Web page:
• As can be appreciated by those skilled in the art, combustion reactions release a tremendous amount of energy, much of which is in the form of heat. In the current invention, the presence of a large quantity of heat is detrimental to the proper workings of the paintball marker 101. In particular, the gelatin of the paintball 110 cannot withstand high temperatures. The present invention compensates for this heat by providing a cooling assembly 500. The cooling assembly 500 encases the combustion chamber exterior 313 and extends between the forward block 314 and rear block 315. The cooling assembly 500 radiates 645 excess heat from the combustion chamber exterior 313 to help maintain a cooler temperature for the paintball marker apparatus 100. The cooling assembly 500 is defined by a plurality of fins 501 extending from the cylindrical base 502 around the combustion chamber exterior 313. The cooling assembly 500 is preferably constructed of a durable material conducive to radiating and wicking away the heat from the combustion chamber assembly 300, such as aluminum, diamond, carbon or any other substance. The plurality of fins 501 are defined by a plurality of surfaces, namely a front edge 503, a back edge 504, a top edge 505, a bottom edge 506, a left edge 507, and a right edge 508. The bottom edge 506 is attached to the cylindrical base 502 of the cooling assembly 500. In a preferred embodiment, the front edge 503 and back edge 504 are rounded to prevent injury to paintball users or snagging of clothing or other items by the plurality of fins 501. The plurality of fins 501 are positioned upon the cylindrical base 502 radiating from a central point in an appropriate ratio to maximize the efficiency of the cooling assembly 500 without increasing production costs for the marker 101.
  • As mentioned above, a battery 25 and an electric circuit 210 are necessary for the current invention. The battery 25 is housed at the posterior end 201 of the grip frame assembly 32 in a battery housing 24. The battery housing 24 is defined by a front 211, a back 212, a left side 213, a right side 214, a top 215, and a bottom 216. The housing bottom 216 consists of the battery housing door 22 which is affixed to the battery housing by battery door screw 21. The battery housing 24 is attached to the grip frame assembly 32 by housing screws 26, 226. An electric circuit board 210 is housed within the grip frame assembly 32. The electric circuit board 210 transmits electric charge 227 to the solenoid 15 to release the combustible material 301 into the combustion chamber 303 and transmits electric charge 228 shortly after to the ignition coil 6 for the ignition of the combustible material 301.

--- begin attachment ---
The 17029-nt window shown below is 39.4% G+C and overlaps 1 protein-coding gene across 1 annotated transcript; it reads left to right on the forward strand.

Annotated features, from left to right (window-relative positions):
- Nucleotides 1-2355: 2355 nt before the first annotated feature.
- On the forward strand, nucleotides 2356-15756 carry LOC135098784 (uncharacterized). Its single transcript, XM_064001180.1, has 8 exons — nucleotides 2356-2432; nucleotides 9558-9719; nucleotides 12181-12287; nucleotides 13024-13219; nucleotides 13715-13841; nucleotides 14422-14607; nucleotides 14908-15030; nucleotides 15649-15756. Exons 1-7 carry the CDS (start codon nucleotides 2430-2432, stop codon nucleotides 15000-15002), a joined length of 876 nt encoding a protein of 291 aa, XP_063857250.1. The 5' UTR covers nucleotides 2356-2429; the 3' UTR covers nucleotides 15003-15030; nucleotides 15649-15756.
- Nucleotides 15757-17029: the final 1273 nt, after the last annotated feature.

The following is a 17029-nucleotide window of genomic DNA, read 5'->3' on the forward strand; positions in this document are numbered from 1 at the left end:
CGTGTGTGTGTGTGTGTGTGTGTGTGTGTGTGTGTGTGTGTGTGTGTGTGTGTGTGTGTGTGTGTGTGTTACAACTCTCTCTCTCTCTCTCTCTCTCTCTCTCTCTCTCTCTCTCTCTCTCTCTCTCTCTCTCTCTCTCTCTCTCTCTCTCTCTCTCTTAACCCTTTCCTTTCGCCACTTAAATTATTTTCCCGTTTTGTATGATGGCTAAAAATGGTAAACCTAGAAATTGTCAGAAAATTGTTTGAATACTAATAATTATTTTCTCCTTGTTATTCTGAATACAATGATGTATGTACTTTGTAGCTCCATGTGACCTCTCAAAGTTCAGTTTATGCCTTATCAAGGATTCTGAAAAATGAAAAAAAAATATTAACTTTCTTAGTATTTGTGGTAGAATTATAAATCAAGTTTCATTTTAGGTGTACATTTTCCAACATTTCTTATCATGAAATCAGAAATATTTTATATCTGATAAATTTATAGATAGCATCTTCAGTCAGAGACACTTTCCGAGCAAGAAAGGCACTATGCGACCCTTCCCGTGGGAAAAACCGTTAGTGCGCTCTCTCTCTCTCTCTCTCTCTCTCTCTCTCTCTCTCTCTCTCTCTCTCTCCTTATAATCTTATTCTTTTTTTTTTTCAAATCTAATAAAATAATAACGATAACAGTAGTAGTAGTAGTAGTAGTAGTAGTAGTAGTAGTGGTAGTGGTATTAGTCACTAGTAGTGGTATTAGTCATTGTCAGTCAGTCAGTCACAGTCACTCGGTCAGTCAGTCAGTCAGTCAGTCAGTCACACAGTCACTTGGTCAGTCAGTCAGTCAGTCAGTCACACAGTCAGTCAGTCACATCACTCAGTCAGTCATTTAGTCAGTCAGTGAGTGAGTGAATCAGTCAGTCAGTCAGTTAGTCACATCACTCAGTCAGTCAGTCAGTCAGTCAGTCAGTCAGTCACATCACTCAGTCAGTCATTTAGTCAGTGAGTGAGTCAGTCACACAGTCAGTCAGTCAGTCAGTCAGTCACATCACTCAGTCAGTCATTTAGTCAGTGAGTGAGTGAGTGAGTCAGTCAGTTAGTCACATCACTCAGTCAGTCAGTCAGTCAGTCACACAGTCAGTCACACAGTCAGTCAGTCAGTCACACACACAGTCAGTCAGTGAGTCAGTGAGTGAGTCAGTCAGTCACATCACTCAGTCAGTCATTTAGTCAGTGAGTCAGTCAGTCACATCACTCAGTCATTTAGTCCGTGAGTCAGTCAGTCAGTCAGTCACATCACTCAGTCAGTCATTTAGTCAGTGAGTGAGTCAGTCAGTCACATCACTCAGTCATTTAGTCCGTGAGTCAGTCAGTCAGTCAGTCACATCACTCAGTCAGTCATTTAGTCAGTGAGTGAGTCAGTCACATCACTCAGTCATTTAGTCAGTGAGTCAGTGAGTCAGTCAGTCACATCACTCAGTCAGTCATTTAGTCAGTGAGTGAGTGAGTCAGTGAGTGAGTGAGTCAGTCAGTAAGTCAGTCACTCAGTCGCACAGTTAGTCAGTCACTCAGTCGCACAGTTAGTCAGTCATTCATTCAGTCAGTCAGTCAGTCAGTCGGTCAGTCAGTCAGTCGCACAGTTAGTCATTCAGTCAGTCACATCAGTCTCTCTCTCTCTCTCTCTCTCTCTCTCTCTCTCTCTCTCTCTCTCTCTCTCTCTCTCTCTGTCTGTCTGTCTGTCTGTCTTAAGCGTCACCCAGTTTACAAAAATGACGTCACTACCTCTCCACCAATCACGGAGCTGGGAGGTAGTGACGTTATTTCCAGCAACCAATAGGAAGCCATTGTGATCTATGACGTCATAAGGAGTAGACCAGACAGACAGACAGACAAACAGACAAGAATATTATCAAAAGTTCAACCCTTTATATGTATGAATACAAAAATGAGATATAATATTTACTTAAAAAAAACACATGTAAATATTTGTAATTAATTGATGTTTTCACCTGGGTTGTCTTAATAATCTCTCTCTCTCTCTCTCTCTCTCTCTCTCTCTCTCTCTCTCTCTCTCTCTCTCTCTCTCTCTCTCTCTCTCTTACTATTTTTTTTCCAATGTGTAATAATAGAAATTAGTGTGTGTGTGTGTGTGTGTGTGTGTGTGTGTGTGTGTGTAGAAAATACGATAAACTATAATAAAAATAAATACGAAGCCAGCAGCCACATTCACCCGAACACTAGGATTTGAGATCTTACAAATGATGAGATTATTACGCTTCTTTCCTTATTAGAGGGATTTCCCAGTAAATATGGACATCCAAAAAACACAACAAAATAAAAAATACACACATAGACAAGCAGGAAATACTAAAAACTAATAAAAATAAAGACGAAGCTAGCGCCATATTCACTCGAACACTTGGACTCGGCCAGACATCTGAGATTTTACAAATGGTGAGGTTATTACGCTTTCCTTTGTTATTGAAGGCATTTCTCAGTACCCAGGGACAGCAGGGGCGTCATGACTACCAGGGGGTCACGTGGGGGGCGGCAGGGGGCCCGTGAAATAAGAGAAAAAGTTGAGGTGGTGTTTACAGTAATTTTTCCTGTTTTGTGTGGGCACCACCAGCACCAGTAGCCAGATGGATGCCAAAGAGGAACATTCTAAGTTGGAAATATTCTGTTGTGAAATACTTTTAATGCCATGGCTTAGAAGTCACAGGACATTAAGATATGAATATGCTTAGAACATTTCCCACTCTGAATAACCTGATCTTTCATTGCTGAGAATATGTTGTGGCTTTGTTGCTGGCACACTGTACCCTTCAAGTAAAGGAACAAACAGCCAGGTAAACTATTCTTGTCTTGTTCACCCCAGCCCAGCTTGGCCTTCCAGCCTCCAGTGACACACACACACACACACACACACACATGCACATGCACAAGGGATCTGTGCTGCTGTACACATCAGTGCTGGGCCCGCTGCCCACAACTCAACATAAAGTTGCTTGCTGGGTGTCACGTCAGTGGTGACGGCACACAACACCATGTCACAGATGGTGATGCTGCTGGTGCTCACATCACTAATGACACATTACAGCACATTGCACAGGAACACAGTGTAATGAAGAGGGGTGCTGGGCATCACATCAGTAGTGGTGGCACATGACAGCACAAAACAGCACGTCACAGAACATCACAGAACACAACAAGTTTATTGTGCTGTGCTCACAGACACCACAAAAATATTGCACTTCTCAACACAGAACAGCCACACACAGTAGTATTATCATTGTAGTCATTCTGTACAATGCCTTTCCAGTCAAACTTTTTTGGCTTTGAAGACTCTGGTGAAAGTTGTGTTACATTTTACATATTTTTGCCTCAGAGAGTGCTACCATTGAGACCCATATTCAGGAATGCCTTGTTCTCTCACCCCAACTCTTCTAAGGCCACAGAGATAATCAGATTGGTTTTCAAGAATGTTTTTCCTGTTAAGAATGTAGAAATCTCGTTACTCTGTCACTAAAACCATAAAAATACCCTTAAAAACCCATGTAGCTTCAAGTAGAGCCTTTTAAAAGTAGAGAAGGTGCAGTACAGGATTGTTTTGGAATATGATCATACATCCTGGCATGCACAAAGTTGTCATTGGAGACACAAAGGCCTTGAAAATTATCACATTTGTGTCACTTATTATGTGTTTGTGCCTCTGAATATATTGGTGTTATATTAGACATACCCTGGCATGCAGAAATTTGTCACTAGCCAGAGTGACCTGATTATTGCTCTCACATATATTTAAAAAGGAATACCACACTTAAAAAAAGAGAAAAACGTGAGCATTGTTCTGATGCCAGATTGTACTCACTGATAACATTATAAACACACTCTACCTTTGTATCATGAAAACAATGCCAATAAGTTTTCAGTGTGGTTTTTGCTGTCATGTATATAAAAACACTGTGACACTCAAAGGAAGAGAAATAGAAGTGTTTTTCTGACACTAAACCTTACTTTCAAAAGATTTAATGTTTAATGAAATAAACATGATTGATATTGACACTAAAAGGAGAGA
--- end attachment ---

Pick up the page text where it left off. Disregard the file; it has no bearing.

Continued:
• FIG. 13 of the drawings shows a flow chart of a Combustion launching method 600 of the present invention. The method includes the elements of inserting paintball 601 to the firing chamber, and continues with a parallel process of providing air 610, providing combustible material 620, regulating the fuel and pressurizing the fuel injection system 646 and then mixing the air and combustible material 630. The method then uses the element of igniting the mixed air and combustible material 640 which continues by radiating the excess heat from the combustion 645, motivating bolt 648, launching paintball 649 and purging the ignition by-products 647.
  • Reference numerals used throughout the detailed description and the drawings correspond to the following elements:
  • Fuel cell assembly 1
  • Fuel cell adapter 2
  • Feed port 5
  • Ignition coil 6
  • Fuel cell retainer 7
  • Fuel injection pin 8
  • O-ring fuel valve 9
  • Fuel injection pin spring 12
  • Schrader valve 13
  • Fuel filter 14
  • Solenoid 15
  • Fuel cell depressor pin 17
  • O-ring fuel valve 19
  • O-ring fuel valve 20
  • Battery door screw 21
  • Battery door 22
  • Schrader valve housing 23
  • Battery housing 24
  • Battery 25
  • Battery housing screw 26
  • Regulator screw 27
  • Barrel assembly 29
  • Core assembly 30
  • Regulator assembly 31
  • Grip frame assembly 32
  • Fuel adapter assembly 33
  • Spark plug housing 34
  • Trigger 36
  • Paintball marker 100
  • Marker body 101
  • Fuel cell port 102
  • Fuel cell cartridge 103
  • Fuel cell bottom 104
  • Fuel cell top 105
  • Fuel cell side 106
  • Marker surface 107
  • Paintball 110
  • Launching area 114
  • Ignition assembly 200
  • Grip frame posterior 201
  • Circuit 210
  • Housing front 211
  • Housing back 212
  • Housing left side 213
  • Housing right side 214
  • Housing top 215
  • Housing bottom 216
  • Housing screw 226
  • Electric charge 227
  • Electric charge 228
  • Combustion chamber assembly 300